Two airports sit less than five miles from each other, their wide-open runways tracing big Xs along the same stretch of Atlantic shoreline. At John F. Kennedy International Airport, air traffic controllers herd a procession of airliners in what has become a chronic choke point in the nation's air transport system.
Since Congress enacted the Airport Privatization Pilot Program in 1996, quite a few privatizations have been proposed, but few have made it past the preliminary application stage. So naturally I was skeptical when I reported last issue that a start-up firm called Propeller Investments was offering to buy and develop Briscoe Field in metro Atlanta’s bustling Gwinnett County into a general aviation airport with short-haul airline service. But after further research, I think this project has potential.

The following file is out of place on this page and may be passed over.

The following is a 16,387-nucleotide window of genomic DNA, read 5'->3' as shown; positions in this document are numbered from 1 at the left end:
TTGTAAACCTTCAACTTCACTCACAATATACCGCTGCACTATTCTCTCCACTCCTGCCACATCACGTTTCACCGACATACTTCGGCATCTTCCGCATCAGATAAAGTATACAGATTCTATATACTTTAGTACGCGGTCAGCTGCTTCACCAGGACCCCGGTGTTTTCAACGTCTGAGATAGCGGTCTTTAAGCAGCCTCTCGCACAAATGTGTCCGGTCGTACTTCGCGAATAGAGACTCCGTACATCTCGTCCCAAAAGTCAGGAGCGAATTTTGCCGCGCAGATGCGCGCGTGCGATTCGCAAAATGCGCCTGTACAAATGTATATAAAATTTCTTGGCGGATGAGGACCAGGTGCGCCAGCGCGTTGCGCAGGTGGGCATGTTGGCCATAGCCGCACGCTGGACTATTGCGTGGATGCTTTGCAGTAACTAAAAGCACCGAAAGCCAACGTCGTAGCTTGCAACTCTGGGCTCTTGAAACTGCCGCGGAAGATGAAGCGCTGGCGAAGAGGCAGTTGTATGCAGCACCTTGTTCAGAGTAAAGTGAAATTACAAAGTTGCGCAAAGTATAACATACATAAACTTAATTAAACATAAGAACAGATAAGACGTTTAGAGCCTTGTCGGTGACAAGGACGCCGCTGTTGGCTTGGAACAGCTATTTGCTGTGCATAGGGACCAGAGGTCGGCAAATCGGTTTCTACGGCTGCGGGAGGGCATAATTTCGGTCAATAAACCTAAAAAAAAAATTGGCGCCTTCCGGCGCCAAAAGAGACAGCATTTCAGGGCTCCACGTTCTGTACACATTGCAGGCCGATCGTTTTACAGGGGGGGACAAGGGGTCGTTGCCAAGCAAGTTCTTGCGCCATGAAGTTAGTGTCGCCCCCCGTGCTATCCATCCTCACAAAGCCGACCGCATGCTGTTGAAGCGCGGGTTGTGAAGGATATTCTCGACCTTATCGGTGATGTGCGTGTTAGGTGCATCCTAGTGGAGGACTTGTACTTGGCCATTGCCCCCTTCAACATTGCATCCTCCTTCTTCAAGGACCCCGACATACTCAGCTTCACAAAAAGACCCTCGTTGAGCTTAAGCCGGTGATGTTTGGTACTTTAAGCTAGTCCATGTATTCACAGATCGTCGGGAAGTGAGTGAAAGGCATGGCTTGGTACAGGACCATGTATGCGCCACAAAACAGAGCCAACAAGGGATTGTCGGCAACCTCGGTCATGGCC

Aerotropolis: The Rise of a Vibrant New Kind of City – and How Massachusetts Missed a Chance to Have One
Forty years ago, the road to the still-new Dulles Airport cut through miles of loamy forest, darkening the view of the few cars that made their way along it. Then, in a sudden glade, appeared the swooping roof of the Eero Saarinen-designed terminal, gleaming as if poised for takeoff. But there were only a few flights per hour, each announced on a loudspeaker in the accented voice of a “Masterpiece Theater” host. Known more for its architecture than its functionality, Dulles was called the white elephant, the rarest and loneliest of species.
The community of Greenville, South Carolina is served by three of the state's busiest airports. The top airport executives of all three facilities have been named on the list of the 50 Most Influential People of 2010 by Greenville Business Magazine, emphasizing the critical role aviation plays in the Upstate of South Carolina.